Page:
‘Mount Everest to climb’ – Novak Djokovic names trophy he faces huge struggle to win again

Novak Djokovic celebrates Serbia's WC qualification

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Novak Djokovic has revealed the one thing Serbia needs in order to have a chance of winning the Davis Cup. The world No 1 was part of the squad at this week’s Davis Cup Finals, leading them all the way to the semi-final before losing their tie to Croatia. He was aiming to win the event often seen as the World Cup of men’s tennis for the second time, with Serbia’s last win coming in 2010.

Djokovic chose to extend his season once the ATP Finals were over, joining the Serbian team at the Davis Cup Finals.

The world No 1 had previously spoke of the importance of representing his country in tennis, and reiterated his two biggest priorities during Finals week in Madrid.

“I don’t know if you have seen it or heard it, but always when I said what are the biggest priorities for me at this stage of my career, I always said it’s Grand Slams and playing for the national team,” he said, ahead of the team’s semi-final tie against Croatia.

The 34-year-old kept his team alive in Friday’s (December 3) semi-final after compatriot Dusan Lajovic lost the opening singles rubber to world No 279 Borna Gojo – one of the surprises of this week’s Davis Cup Finals, having now beaten three top 75 players for the first time in his career.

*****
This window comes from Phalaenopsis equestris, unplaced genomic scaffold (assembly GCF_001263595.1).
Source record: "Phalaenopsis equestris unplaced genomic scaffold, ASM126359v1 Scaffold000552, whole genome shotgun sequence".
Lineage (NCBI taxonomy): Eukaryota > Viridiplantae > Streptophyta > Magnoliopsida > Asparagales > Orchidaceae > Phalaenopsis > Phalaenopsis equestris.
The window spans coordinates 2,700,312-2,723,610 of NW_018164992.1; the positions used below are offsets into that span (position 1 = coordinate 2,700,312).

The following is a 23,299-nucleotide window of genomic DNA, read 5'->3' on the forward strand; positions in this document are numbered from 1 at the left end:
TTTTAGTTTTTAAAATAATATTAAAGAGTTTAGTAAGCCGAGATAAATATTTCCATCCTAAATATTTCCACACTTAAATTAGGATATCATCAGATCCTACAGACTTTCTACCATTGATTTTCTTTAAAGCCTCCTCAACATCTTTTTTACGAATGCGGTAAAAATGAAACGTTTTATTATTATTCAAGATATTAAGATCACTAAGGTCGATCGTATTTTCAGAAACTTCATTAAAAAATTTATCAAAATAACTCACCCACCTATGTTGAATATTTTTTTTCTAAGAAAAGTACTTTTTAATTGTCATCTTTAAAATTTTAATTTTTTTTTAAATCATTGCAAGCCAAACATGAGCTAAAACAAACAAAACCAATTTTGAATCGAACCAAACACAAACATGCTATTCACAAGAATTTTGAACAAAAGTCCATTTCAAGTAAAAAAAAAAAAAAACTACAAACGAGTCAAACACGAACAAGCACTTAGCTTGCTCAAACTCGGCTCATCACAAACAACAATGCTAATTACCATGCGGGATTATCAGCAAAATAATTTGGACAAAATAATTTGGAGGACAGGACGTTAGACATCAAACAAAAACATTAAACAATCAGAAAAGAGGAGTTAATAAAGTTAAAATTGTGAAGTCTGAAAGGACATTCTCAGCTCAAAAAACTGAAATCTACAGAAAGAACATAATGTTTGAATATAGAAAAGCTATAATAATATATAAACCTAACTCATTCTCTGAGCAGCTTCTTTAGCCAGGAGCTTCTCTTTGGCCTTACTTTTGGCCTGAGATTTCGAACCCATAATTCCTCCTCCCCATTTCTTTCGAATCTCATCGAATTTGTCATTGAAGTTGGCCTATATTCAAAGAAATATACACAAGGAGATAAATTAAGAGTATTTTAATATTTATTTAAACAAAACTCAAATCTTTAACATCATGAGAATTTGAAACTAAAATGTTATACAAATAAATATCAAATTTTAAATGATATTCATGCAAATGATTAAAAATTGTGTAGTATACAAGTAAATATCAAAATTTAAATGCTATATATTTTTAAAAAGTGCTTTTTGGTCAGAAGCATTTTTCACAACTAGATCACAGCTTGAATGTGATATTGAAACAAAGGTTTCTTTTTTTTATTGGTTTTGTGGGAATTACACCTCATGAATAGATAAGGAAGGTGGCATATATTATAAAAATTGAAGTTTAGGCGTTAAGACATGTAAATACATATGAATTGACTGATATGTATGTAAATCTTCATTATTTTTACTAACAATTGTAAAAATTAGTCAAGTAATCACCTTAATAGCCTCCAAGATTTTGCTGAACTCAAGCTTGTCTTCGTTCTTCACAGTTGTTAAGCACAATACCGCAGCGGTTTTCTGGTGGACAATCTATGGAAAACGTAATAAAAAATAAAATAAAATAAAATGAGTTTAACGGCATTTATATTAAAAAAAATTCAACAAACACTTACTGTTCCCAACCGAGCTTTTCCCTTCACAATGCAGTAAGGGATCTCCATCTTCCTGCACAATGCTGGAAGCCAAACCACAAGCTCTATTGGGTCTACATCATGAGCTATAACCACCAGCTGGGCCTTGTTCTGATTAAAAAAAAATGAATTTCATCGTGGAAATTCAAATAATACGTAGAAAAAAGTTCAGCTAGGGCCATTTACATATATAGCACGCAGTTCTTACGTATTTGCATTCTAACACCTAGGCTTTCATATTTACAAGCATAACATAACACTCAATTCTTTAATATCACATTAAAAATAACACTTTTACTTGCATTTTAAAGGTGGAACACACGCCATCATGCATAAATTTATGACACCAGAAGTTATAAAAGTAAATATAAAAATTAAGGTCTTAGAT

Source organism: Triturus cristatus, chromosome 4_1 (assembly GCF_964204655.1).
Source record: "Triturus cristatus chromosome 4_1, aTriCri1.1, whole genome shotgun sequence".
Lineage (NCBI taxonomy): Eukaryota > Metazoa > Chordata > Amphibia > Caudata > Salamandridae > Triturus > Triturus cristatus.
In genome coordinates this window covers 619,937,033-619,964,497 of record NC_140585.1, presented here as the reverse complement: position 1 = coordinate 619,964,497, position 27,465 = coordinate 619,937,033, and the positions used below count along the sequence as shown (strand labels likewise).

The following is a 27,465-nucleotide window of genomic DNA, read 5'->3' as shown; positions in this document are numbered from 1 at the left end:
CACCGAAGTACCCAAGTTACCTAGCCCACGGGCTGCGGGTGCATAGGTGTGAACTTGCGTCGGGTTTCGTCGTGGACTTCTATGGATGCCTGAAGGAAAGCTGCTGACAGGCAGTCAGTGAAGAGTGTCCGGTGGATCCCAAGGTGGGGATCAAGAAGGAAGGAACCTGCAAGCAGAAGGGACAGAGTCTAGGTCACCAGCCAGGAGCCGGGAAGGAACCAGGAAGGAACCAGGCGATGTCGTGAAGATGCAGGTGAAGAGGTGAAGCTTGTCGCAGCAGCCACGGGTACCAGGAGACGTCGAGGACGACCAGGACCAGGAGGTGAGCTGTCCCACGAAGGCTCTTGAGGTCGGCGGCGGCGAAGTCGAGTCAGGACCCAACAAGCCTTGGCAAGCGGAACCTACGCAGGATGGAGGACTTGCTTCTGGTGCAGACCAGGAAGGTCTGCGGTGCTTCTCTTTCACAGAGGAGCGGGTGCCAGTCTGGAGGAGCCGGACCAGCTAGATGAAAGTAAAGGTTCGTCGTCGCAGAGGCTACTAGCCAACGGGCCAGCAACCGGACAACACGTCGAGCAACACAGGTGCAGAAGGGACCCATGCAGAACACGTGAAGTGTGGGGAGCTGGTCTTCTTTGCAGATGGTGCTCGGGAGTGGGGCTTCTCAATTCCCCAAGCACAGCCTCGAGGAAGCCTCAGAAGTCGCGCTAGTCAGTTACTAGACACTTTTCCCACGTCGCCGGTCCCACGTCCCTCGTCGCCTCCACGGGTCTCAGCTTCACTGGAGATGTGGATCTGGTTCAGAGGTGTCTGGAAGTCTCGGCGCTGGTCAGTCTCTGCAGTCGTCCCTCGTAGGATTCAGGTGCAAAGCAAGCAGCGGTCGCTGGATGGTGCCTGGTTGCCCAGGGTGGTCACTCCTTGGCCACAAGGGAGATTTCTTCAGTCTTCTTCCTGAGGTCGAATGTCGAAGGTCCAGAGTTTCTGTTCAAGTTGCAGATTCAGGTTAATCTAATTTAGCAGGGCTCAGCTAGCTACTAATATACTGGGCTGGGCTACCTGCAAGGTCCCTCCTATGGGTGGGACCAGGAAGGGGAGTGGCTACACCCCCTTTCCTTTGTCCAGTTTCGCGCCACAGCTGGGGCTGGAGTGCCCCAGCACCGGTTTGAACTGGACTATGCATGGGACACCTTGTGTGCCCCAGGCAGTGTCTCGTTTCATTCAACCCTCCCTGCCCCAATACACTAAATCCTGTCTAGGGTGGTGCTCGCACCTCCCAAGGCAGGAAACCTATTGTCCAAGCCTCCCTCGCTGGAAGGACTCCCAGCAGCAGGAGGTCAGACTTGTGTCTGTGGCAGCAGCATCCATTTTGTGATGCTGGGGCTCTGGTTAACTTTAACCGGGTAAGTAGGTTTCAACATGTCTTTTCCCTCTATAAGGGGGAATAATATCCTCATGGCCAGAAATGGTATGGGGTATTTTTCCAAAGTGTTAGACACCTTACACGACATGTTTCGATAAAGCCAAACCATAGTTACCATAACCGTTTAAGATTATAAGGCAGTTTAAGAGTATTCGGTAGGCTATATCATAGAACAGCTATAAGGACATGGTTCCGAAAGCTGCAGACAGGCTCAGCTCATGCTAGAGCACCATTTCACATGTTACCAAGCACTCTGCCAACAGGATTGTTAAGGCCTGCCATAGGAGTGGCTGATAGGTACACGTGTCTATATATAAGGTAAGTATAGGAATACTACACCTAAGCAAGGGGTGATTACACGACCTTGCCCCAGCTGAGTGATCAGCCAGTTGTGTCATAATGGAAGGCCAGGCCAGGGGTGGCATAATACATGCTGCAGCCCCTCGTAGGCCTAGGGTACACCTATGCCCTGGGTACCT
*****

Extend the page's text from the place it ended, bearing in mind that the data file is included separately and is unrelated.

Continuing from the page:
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Following Lajovic’s loss to Gojo, Djokovic needed to win the second singles rubber to keep Serbia in the tie.

Meeting former world No 3 Marin Cilic for the 20th time, the Serb was able to breeze through to a crucial victory for his country, defeating the 2014 US Open champion 6-4 6-1 and extending his head-to-head record against the Croat to 18 wins and two losses.

It meant that a spot in the final came down to the decisive doubles rubber – a tough task for Serbia even with Djokovic on their team, with Croatia home to the world No 1 doubles pairing of Nikola Mektic and Mate Pavic.

The 20-time Grand Slam champion had already managed to keep Serbia in the competition with a doubles victory alongside Nikola Cacic in the quarter-final against Kazakhstan during Wednesday’s quarter-final.

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However, the squad made the decision to swap Cacic for the higher-ranked Filip Krajinovic, to give Serbia the best chance of beating the top-ranked doubles pairing and win the tie.

Despite Team Serbia and Djokovic’s best efforts, it was the singles world No 1 who lost to the world No 1 doubles team 7-5 6-1, as Croatia advanced to their third final in five years.

Speaking after the match, the 20-time Major champion admitted he didn’t think his home nation would be able to win the prestigious team event without a strong doubles team in the future.

“We tried. It didn’t work,” the world No 1 said, following his team’s attempt to win their first Davis Cup crown since 2011.

“But we definitely need to improve our doubles part of the team.”

He admitted that Serbia needed a doubles pairing that played on the tour year-round – something that has not only benefitted the Croatian team, but has also helped Germany make it to the semi-finals with doubles specialists Kevin Krawietz and Tim Puetz teaming up for their country.

Great Britain also saw a payoff in enlisting this year’s Australian Open and US Open champion Joe Salisbury, who played alongside doubles specialist Neal Skupski before they lost in the quarter-final.

Djokovic continued: “We need to have a doubles team that is constantly playing together, otherwise it’s going to be a Mount Everest to climb for us every time we play like this.”

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